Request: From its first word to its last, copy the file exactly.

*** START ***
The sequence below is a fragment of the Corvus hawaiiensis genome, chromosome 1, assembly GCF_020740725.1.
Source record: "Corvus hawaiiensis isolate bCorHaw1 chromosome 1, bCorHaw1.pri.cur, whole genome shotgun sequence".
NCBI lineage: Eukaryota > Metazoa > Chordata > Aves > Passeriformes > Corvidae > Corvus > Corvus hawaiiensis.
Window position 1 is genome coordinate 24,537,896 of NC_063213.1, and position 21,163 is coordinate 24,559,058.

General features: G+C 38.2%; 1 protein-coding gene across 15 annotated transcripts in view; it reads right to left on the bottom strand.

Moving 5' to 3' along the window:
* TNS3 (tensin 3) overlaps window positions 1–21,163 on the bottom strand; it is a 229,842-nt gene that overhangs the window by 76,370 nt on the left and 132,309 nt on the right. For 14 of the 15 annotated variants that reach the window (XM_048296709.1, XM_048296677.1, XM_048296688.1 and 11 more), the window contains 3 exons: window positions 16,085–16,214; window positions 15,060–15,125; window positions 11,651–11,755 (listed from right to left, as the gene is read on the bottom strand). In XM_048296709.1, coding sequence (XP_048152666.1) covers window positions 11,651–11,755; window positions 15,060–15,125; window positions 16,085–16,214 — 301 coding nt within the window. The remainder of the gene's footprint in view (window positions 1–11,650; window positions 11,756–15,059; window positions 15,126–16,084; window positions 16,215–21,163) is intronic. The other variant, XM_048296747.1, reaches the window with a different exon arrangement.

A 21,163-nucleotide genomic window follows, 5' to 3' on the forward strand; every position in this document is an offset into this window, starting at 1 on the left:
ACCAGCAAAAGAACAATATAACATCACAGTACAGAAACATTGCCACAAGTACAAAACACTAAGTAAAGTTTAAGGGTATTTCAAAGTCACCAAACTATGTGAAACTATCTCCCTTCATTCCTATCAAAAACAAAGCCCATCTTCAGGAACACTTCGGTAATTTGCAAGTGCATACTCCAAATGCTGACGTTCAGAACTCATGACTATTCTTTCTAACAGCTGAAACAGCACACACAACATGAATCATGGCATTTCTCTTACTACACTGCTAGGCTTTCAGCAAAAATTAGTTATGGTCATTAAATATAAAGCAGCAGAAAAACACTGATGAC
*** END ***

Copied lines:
The sequence below is a fragment of the Corvus hawaiiensis genome, chromosome 1, assembly GCF_020740725.1.
Source record: "Corvus hawaiiensis isolate bCorHaw1 chromosome 1, bCorHaw1.pri.cur, whole genome shotgun sequence".
NCBI lineage: Eukaryota > Metazoa > Chordata > Aves > Passeriformes > Corvidae > Corvus > Corvus hawaiiensis.
Window position 1 is genome coordinate 24,537,896 of NC_063213.1, and position 21,163 is coordinate 24,559,058.

General features: G+C 38.2%; 1 protein-coding gene across 15 annotated transcripts in view; it reads right to left on the bottom strand.

Moving 5' to 3' along the window:
* TNS3 (tensin 3) overlaps window positions 1–21,163 on the bottom strand; it is a 229,842-nt gene that overhangs the window by 76,370 nt on the left and 132,309 nt on the right. For 14 of the 15 annotated variants that reach the window (XM_048296709.1, XM_048296677.1, XM_048296688.1 and 11 more), the window contains 3 exons: window positions 16,085–16,214; window positions 15,060–15,125; window positions 11,651–11,755 (listed from right to left, as the gene is read on the bottom strand). In XM_048296709.1, coding sequence (XP_048152666.1) covers window positions 11,651–11,755; window positions 15,060–15,125; window positions 16,085–16,214 — 301 coding nt within the window. The remainder of the gene's footprint in view (window positions 1–11,650; window positions 11,756–15,059; window positions 15,126–16,084; window positions 16,215–21,163) is intronic. The other variant, XM_048296747.1, reaches the window with a different exon arrangement.

A 21,163-nucleotide genomic window follows, 5' to 3' on the forward strand; every position in this document is an offset into this window, starting at 1 on the left:
ACCAGCAAAAGAACAATATAACATCACAGTACAGAAACATTGCCACAAGTACAAAACACTAAGTAAAGTTTAAGGGTATTTCAAAGTCACCAAACTATGTGAAACTATCTCCCTTCATTCCTATCAAAAACAAAGCCCATCTTCAGGAACACTTCGGTAATTTGCAAGTGCATACTCCAAATGCTGACGTTCAGAACTCATGACTATTCTTTCTAACAGCTGAAACAGCACACACAACATGAATCATGGCATTTCTCTTACTACACTGCTAGGCTTTCAGCAAAAATTAGTTATGGTCATTAAATATAAAGCAGCAGAAAAACACTGATGAC